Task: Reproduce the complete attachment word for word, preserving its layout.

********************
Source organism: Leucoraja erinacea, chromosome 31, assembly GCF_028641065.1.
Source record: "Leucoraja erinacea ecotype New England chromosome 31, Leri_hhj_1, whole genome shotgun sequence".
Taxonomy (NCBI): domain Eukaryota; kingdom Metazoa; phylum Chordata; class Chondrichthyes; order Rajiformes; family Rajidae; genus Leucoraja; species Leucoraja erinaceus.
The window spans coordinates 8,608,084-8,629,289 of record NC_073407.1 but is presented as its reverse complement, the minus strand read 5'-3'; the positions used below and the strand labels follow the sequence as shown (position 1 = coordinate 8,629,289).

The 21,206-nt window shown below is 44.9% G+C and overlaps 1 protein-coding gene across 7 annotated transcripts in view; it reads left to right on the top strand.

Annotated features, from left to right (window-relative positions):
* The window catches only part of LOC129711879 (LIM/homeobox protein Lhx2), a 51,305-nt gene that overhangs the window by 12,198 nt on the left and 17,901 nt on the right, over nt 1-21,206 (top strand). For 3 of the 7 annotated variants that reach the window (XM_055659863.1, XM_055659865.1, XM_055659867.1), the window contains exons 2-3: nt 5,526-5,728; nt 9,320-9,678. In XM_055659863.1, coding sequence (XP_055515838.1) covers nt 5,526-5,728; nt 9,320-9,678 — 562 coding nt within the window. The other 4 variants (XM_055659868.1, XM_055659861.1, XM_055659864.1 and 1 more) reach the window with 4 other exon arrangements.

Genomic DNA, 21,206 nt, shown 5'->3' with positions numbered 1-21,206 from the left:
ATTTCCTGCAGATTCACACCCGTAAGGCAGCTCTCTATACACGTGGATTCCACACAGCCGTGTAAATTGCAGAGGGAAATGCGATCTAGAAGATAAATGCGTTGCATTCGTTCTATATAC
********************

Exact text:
Source organism: Leucoraja erinacea, chromosome 31, assembly GCF_028641065.1.
Source record: "Leucoraja erinacea ecotype New England chromosome 31, Leri_hhj_1, whole genome shotgun sequence".
Taxonomy (NCBI): domain Eukaryota; kingdom Metazoa; phylum Chordata; class Chondrichthyes; order Rajiformes; family Rajidae; genus Leucoraja; species Leucoraja erinaceus.
The window spans coordinates 8,608,084-8,629,289 of record NC_073407.1 but is presented as its reverse complement, the minus strand read 5'-3'; the positions used below and the strand labels follow the sequence as shown (position 1 = coordinate 8,629,289).

The 21,206-nt window shown below is 44.9% G+C and overlaps 1 protein-coding gene across 7 annotated transcripts in view; it reads left to right on the top strand.

Annotated features, from left to right (window-relative positions):
* The window catches only part of LOC129711879 (LIM/homeobox protein Lhx2), a 51,305-nt gene that overhangs the window by 12,198 nt on the left and 17,901 nt on the right, over nt 1-21,206 (top strand). For 3 of the 7 annotated variants that reach the window (XM_055659863.1, XM_055659865.1, XM_055659867.1), the window contains exons 2-3: nt 5,526-5,728; nt 9,320-9,678. In XM_055659863.1, coding sequence (XP_055515838.1) covers nt 5,526-5,728; nt 9,320-9,678 — 562 coding nt within the window. The other 4 variants (XM_055659868.1, XM_055659861.1, XM_055659864.1 and 1 more) reach the window with 4 other exon arrangements.

Genomic DNA, 21,206 nt, shown 5'->3' with positions numbered 1-21,206 from the left:
ATTTCCTGCAGATTCACACCCGTAAGGCAGCTCTCTATACACGTGGATTCCACACAGCCGTGTAAATTGCAGAGGGAAATGCGATCTAGAAGATAAATGCGTTGCATTCGTTCTATATAC